Skip to main content


Front. Oncol., 12 November 2019
Sec. Cancer Molecular Targets and Therapeutics
This article is part of the Research Topic Targeted Therapies for Glioblastoma: A Critical Appraisal View all 16 articles

Editorial: Targeted Therapies for Glioblastoma: A Critical Appraisal

  • 1Departments of Radiation Oncology, Mayo Clinic, Rochester, MN, United States
  • 2Departments of Oncology, Mayo Clinic, Rochester, MN, United States
  • 3Department of Neurosurgery, Mayo Clinic, Rochester, MN, United States

High grade gliomas including glioblastoma (GBM) in adults and diffuse intrinsic pontine glioma (DIPG) in children are fatal brain tumors with <5% of patients surviving 5 years after initial diagnosis and treatment. Targeted agents hold promise as monotherapy or as sensitizing strategies to improve response to traditional chemo-radiation. However, despite intense research endeavors and numerous clinical trials, no targeted agents have been FDA approved in the past decade. Clonal heterogeneity, acquired or inherent resistance to available therapies, restricted drug delivery, resistant stem-like cells, and immune-evasive properties in these tumors have been subject to intense study. Advances in technology including next-generation sequencing- has allowed comprehensive mapping of genetic alterations such as single nucleotide polymorphism, fusions, and copy number variations, and alterations to the epigenetic landscape including DNA methylation and histone post-translational modifications (PTMs). This approach has led to identification of several therapeutic targets and potential biomarkers, resulting in a number of new investigational treatment modalities. These include inhibitors of signaling, cell cycle and DNA damage repair pathways, and angiogenesis, in addition to ongoing evaluations of novel gene-, viro-, and immuno-therapies. However, as highlighted in the series of articles (referenced) and compiled in this eBook, despite significant progress in understanding pathology and molecular underpinnings, clinical development of novel therapeutics has faced challenges that hinder overall progress.

Inhibitors of Signaling and Angiogenesis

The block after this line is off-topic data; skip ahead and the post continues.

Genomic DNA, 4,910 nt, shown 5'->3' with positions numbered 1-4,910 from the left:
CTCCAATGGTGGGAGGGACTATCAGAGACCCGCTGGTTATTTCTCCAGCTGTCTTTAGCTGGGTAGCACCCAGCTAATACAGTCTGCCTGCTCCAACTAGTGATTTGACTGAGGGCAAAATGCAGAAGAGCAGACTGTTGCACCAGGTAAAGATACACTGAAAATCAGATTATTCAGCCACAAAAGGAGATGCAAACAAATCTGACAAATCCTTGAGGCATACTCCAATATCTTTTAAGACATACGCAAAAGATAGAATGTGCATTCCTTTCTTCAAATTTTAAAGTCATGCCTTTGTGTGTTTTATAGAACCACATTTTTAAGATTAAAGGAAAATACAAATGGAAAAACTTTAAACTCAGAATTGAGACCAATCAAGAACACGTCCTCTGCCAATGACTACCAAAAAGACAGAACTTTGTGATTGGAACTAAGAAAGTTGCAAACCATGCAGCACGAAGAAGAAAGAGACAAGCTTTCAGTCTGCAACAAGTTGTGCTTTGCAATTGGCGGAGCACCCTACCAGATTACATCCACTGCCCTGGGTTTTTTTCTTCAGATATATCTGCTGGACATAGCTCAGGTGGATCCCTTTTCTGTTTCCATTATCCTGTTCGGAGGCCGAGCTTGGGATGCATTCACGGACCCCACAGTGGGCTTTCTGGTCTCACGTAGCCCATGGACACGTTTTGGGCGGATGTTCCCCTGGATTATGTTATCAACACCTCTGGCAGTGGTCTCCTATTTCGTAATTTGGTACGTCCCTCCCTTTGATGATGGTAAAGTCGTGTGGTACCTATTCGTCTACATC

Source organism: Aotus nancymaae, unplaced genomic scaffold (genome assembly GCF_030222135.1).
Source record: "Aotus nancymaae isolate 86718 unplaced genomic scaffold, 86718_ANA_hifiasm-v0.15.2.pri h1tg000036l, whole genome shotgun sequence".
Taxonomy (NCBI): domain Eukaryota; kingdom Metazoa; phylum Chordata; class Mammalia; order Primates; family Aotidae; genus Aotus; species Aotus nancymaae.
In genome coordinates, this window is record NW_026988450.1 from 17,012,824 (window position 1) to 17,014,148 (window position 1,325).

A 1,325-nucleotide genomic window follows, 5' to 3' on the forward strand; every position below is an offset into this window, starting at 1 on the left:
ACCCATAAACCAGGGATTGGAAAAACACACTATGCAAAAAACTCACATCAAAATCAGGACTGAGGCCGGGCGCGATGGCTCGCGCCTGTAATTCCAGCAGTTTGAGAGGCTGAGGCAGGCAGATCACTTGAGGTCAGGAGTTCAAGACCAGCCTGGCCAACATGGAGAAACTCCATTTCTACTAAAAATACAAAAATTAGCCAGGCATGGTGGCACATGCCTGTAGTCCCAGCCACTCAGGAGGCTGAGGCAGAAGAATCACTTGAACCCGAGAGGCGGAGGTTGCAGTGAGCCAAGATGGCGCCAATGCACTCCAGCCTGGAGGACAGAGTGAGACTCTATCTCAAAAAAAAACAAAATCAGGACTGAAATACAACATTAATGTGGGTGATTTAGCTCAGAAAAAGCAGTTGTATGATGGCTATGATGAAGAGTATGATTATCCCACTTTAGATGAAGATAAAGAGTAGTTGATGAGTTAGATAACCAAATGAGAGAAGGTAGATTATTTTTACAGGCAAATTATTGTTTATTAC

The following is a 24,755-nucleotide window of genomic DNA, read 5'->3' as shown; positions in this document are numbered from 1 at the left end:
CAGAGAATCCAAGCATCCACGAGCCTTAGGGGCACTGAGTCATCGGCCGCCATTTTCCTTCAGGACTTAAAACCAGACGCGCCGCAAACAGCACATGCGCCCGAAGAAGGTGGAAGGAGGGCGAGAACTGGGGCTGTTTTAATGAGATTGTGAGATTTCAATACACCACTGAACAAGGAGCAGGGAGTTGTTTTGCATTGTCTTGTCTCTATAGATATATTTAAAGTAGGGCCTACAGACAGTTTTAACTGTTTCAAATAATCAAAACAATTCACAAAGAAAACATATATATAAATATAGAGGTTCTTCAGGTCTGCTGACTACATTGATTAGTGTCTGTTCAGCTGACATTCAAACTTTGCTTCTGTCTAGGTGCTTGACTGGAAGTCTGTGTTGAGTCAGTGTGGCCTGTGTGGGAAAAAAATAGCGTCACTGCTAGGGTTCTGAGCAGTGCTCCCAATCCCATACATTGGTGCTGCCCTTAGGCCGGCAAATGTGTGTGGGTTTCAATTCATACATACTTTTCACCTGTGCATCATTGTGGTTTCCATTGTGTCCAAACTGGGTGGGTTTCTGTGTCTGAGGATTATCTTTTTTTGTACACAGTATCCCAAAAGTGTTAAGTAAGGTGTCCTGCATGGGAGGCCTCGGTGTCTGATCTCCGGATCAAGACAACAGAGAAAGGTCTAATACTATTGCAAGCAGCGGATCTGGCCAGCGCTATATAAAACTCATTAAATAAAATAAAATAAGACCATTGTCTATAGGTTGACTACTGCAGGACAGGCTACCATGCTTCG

A number of therapeutic agents targeting growth factor receptors and downstream pathways, cell cycle, epigenetic modulators, angiogenesis, and antitumor immune responses have been tested. Targeting of receptor tyrosine kinases (EGFR, FGFR, PDGFR, and cMET) or their downstream signaling pathways (PI3K/AKT/mTOR and MAPK) using small molecule kinase inhibitors, antibodies, or antibody drug conjugates (ADCs) have been extensively studied (Jain). However, except a few documented cases of response, both kinase inhibitors and monoclonal antibodies or antibody-drug conjugates (ADCs) targeting receptor tyrosine kinases have failed to prolong overall or progression-free survival (PFS) of patients with GBM or DIPG. Adding to the pipeline of signaling inhibitors, Sheng et al., show that the drug importazole, by disruption of interaction between RAN-GTPase and KPNB1, inhibits growth of GBM cells. Therefore, targeting of RAN-GTPase with importazole appears to be a promising strategy for GBM (Sheng et al.). However, analysis of brain pharmacokinetics and in vivo efficacy of importazole should be carefully determined to allow further development of importazole as targeted therapy for GBM. Similarly, angiogenesis inhibitors evaluated as monotherapy or in combination therapies in clinical trials of GBM also had no significant benefit in overall survival, although combining bevacizumab with the standard of care led to an increased PFS in subset of patients enrolled in recent clinical trials involving patients with newly diagnosed GBM. Determining predictive biomarkers may help fully harness the benefits of anti-angiogenic agents. Malo et al. report that the antiangiogenic agents potentiate immune responses, which probably leads to the improved PFS in subset of patients on clinical trials of antiangiogenic therapy. Dissecting the molecular basis of immune modulation by anti-angiogenic therapy is therefore relevant to delineate biomarker(s) of response.